“We lowered our business tax from the highest in the developed world down to one that’s not only competitive, but one of the lower taxes.”
Donald Trump

There are no signs that capital spending and wages are increasing because of the tax cut. The tax cut only boosted the net worth of CEO s and stockholders. And left a debt of about $2.9 trillion. The tax cut did not meet the goal of more investment in new equipment and factories. There was a slight increase in business spending in 2018 but have since declined heavily mainly because of the trade war.

Federal debt

During Obama´s presidency the national debt swelled when trying to rebuild the economy after the financial crisis. But at the end of his term this deficit had significantly declined. Because of Trump’s tax cut and an increase in government spending the annual deficit has considerably gone up again.


We thought it would be interesting to look at Trump’s economic growth claims with a fairly neutral data driven approach. We see that there hasn’t been a significant growth during Trump’s precovid years and that stock markets function fairly independent of who is politically in charge. We were able to lessen the validity of some of Trump’s claims and point out the fallacies in many of his tenures. The data indicate that there were no significant increases and that his wins are merely a continuation of what was put into action before he took office.

To conclude, it is safe to say that the pre-pandemic growth has only followed the trend and the economy wasn’t exactly booming like it had never boomed before, at least that’s what my Machine Learning model says.

A big thank you to Viva Lancsweert and Humberto Barrantes for helping me on researching this topic and creating the nice charts.

The History of Everything Around Big Data

by Xavier Comments: 0

The History of Everything Around Big Data

The tech world changes fast… really fast.

It seems like every time you blink, there is a new framework that gets created or a new language comes along.

In some cases, you can just ignore all these new shiny things… but maybe, just maybe this new framework, language, or service can help make your life easier.

But how do you stay up to date?

That’s where I come in. I will be posting several articles where I go deeper into the world of tech, with a primary focus around everything Big Data.

Some fo the topics that I will cover include getting to know which are the leading Big Data products, their origins, how and when to use them and why do they matter?

And if you are tight on time, then I have other good news for new. Each one of these posts will come with a video so that you can hear about a particular topic while you are at the gym, commuting, or perhaps need something to put you to sleep.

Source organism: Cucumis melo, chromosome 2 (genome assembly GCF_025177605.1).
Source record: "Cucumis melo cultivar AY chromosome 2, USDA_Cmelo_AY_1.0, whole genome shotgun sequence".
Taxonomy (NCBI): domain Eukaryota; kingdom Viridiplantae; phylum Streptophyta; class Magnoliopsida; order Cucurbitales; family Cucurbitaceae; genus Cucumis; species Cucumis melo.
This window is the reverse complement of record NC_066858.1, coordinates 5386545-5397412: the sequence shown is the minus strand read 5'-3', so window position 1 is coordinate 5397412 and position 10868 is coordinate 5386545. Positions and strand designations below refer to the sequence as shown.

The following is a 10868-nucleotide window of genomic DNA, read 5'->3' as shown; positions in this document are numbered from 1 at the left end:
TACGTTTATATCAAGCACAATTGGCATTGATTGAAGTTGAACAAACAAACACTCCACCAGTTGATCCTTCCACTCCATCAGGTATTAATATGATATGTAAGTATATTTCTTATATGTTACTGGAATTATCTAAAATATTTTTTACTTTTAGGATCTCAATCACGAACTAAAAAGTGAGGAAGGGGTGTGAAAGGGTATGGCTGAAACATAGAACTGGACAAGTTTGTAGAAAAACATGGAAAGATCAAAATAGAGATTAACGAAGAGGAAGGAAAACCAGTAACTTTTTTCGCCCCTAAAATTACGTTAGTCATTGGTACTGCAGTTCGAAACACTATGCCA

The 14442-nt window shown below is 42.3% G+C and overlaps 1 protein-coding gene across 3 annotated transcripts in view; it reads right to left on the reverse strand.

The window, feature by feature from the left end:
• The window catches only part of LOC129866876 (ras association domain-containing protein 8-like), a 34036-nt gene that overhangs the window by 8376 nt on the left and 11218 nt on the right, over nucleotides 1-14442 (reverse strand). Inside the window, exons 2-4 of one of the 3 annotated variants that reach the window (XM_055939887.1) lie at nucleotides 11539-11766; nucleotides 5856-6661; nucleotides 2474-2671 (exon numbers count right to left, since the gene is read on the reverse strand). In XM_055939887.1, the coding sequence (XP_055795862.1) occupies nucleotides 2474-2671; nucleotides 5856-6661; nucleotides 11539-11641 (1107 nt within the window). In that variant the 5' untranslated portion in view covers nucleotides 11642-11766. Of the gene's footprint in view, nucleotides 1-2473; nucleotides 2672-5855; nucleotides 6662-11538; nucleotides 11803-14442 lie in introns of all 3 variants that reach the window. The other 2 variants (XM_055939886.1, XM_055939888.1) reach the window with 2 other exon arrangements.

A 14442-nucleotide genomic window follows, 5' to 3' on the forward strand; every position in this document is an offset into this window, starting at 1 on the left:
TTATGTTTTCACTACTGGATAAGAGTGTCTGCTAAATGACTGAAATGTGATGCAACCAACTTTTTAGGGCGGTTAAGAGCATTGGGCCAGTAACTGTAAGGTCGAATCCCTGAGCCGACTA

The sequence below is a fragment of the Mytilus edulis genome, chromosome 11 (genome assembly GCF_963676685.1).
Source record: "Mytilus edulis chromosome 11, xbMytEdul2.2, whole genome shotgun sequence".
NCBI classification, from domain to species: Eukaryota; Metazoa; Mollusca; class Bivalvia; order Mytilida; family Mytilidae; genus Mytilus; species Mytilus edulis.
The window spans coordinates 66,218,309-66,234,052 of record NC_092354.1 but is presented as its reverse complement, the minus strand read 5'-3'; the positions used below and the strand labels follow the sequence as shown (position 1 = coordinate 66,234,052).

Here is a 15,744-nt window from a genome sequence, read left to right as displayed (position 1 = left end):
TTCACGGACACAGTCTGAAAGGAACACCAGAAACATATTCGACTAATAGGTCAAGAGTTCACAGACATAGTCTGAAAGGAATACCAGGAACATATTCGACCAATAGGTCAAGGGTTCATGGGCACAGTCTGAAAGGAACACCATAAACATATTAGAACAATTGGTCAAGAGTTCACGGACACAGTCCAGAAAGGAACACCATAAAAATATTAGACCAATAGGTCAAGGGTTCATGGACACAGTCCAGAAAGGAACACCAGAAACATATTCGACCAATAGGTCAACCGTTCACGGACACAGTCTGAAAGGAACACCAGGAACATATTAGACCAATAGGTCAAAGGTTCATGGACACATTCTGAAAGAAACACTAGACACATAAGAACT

Here’s the list of what we have published and what’s coming in the near future:

Welcome to Big Data TV – Or The One That Started It All 

This is just the intro post, which tells you a bit more of what I am going to be covering next.

Check out the post here or the video here

Here’s what’s coming next:

The Story of Hadoop and Why Should I Care?

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You might have heard or seen the term Big Data. The term refers to data sets that are too large or complex to be dealt with through traditional processing applications.

In fact, the information within these data packets is so enormous it can’t be stored or processed on one server. Instead, it might take calls to several devices to retrieve the data. Even then, process time can still be incredibly slow.

Distributed Computing

This is where Hadoop comes in. Developed in 2005 by a pair of Apache software engineers, the platform creates a distributed model to store large data sets within computer clusters. In turn, these clusters work together to execute programs and handle potential issues.

So, how did we get to this point in the world of digital information? Did it appear without notice, or did the concept of large data sets gradually form?

Let’s get into some history on the creation of Big Data and its connections with Hadoop.

Beyond The Information Age

The concept of Big Data goes beyond the Information Age. Individuals and groups have dealt with large amounts of information for centuries.

For instance, John Graunt had to deal with volumes of information during the Bubonic Plague of the 17th century. When he compiled the data into logical groups, he created a set of statistics. Graunt eventually became known as the father of demographics.